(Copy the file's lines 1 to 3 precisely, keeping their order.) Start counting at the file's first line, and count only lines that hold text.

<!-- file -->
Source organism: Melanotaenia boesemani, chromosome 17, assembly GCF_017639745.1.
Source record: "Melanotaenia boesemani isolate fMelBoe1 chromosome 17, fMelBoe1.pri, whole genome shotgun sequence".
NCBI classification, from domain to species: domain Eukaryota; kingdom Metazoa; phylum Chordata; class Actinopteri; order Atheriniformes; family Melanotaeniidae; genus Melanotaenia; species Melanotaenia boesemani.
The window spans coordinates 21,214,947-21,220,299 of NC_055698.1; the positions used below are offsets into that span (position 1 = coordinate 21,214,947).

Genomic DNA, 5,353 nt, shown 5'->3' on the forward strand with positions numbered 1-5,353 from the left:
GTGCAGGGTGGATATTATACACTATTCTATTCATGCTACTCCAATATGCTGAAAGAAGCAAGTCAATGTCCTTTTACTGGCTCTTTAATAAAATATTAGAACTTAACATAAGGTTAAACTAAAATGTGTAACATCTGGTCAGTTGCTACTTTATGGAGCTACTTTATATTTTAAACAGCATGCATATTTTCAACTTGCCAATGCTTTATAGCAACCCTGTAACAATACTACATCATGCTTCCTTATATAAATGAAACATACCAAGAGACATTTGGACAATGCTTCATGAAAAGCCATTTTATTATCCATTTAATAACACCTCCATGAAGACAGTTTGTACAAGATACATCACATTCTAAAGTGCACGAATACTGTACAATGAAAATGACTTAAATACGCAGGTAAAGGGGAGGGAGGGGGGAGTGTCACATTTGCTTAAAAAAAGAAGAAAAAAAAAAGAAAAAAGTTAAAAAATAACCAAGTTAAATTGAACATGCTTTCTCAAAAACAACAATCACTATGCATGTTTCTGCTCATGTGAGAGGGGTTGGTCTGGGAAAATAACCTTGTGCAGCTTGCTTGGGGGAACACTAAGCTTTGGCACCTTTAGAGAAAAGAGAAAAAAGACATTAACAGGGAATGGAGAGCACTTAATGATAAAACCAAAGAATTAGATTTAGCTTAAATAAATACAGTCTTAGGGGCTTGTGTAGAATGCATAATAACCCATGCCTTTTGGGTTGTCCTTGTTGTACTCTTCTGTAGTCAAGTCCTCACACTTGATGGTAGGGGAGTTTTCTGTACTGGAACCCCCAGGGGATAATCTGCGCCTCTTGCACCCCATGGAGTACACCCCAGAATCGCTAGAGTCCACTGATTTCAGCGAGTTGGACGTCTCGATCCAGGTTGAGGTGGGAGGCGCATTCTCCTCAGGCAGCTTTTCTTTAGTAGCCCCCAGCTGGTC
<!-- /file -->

Source organism: Melanotaenia boesemani, chromosome 17, assembly GCF_017639745.1.
Source record: "Melanotaenia boesemani isolate fMelBoe1 chromosome 17, fMelBoe1.pri, whole genome shotgun sequence".
NCBI classification, from domain to species: domain Eukaryota; kingdom Metazoa; phylum Chordata; class Actinopteri; order Atheriniformes; family Melanotaeniidae; genus Melanotaenia; species Melanotaenia boesemani.